A worker examines the vertical stabilizer of a Boeing 737 at the company's factory in Renton last week.
RENTON — The grass airstrip in Hope, British Columbia, is best suited for hobby flying — Cessnas, Piper Cubs and gliders.
In 1972, though, the Hope Aerodrome helped resurrect flagging Boeing 737 sales and avoid the program's cancellation.
Now, the single-aisle airplane can be found on flight paths and at airports around the globe. It is the best-selling commercial jetliner ever and makes up about a quarter of the world's passenger jets, with one taking off every two seconds.
That wasn't the case in the program's early years. It almost was cancelled before it was even launched. In 1964, Boeing leadership was split over developing a small, regional jetliner. Its biggest competitor, the Douglas Aircraft Co., had already beaten it to the market with the DC-9, as had several European airplane makers. So Boeing executives punted on making a decision.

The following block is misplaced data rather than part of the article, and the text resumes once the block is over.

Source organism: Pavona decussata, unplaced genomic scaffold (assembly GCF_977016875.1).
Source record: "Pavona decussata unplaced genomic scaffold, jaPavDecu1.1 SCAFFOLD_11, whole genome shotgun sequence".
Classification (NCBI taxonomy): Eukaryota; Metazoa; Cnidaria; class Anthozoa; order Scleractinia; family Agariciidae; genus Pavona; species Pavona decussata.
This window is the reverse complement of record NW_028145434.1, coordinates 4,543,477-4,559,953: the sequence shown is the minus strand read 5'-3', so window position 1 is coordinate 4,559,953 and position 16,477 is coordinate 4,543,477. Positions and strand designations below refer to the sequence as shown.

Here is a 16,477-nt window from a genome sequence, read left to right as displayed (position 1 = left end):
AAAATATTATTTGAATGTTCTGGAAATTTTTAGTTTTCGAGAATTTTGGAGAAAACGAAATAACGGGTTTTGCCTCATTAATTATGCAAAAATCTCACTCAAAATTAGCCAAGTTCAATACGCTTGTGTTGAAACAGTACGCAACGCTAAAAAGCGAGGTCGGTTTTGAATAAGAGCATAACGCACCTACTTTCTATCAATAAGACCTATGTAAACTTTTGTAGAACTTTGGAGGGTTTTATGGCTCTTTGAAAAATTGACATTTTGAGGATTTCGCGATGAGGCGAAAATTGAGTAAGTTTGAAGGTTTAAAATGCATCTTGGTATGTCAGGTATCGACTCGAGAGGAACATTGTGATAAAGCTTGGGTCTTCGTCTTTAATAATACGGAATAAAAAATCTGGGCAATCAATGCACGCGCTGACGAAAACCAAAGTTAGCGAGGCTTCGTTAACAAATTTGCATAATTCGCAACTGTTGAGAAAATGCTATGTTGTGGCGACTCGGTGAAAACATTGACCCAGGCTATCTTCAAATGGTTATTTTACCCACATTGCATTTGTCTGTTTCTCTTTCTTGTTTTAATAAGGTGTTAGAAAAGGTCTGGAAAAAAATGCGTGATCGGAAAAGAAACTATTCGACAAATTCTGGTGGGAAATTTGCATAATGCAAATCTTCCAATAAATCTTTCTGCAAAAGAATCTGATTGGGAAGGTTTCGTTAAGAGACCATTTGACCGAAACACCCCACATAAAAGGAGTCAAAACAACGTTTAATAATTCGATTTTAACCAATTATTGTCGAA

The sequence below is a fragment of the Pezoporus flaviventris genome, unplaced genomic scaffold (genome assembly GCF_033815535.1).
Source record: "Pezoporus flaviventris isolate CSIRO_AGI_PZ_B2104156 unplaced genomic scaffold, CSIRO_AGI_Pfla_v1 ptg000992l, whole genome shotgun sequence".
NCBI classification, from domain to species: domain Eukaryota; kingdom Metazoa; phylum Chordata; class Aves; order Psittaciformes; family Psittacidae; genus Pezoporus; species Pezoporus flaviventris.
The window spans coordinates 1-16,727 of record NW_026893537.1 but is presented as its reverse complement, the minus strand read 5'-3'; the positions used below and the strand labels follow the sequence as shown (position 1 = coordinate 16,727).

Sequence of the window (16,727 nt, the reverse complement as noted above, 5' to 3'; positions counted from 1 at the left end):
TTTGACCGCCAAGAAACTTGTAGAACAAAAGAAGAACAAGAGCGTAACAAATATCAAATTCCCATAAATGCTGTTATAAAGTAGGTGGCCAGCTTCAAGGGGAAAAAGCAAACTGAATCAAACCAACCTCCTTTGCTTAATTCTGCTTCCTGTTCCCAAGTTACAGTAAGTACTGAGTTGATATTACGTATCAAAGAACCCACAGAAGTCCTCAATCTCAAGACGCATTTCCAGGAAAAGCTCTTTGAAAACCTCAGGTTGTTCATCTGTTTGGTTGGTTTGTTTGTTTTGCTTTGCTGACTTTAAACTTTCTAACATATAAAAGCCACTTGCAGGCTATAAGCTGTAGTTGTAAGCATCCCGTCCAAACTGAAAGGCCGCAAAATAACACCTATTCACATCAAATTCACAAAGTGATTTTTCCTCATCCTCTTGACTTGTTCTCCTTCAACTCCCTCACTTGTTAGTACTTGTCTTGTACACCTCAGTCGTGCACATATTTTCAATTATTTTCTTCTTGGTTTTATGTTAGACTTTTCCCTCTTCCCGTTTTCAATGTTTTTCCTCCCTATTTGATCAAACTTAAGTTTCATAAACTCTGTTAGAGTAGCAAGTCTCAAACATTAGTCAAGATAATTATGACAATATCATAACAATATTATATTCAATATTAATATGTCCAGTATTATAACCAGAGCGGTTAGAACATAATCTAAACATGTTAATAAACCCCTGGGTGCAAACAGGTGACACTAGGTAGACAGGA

Boeing's visionary engineer, Jack Steiner, pushed the company to commit to the 737. Finally, he went around Boeing chief executive Bill Allen to directly lobby company board members to back the airplane program, which they did.
In early 1965, Lufthansa ordered 21 of the compact airplanes only after Boeing promised it wouldn't cancel the 737 for lack of orders. United Air Lines ordered 40 airplanes a couple of months later. The airline wanted something bigger than the 737-100 version ordered by Lufthansa. So, right away, Boeing stretched the plane into the 737-200, the first of 12 commercial versions.
Airlines ordered 83 737s that year, which, at the time, wasn't bad for a new jetliner. But Douglas collected nearly three times as many orders — 209 — for the DC-9, which also went into service in 1965. The Long Beach, Calif., company's jet regularly outsold Boeing's 737 for the next few years.
With sales lagging, Boeing leadership considered selling the 737 program to a Japanese manufacturer, said Peter Morton, a retired Boeing vice president who was the 737 program's marketing manager from 1969 to 1974. Before that he was an engineer on the program.
“It was a volatile time. The company was in financial straits, and everything was on the table,” he said.
One of his first jobs as marketing manager was to lead a task force studying whether to keep, close or sell the airplane program.
His team's answer to company executives was clear: Keep the 737. It can compete and even outsell the DC-9, he said.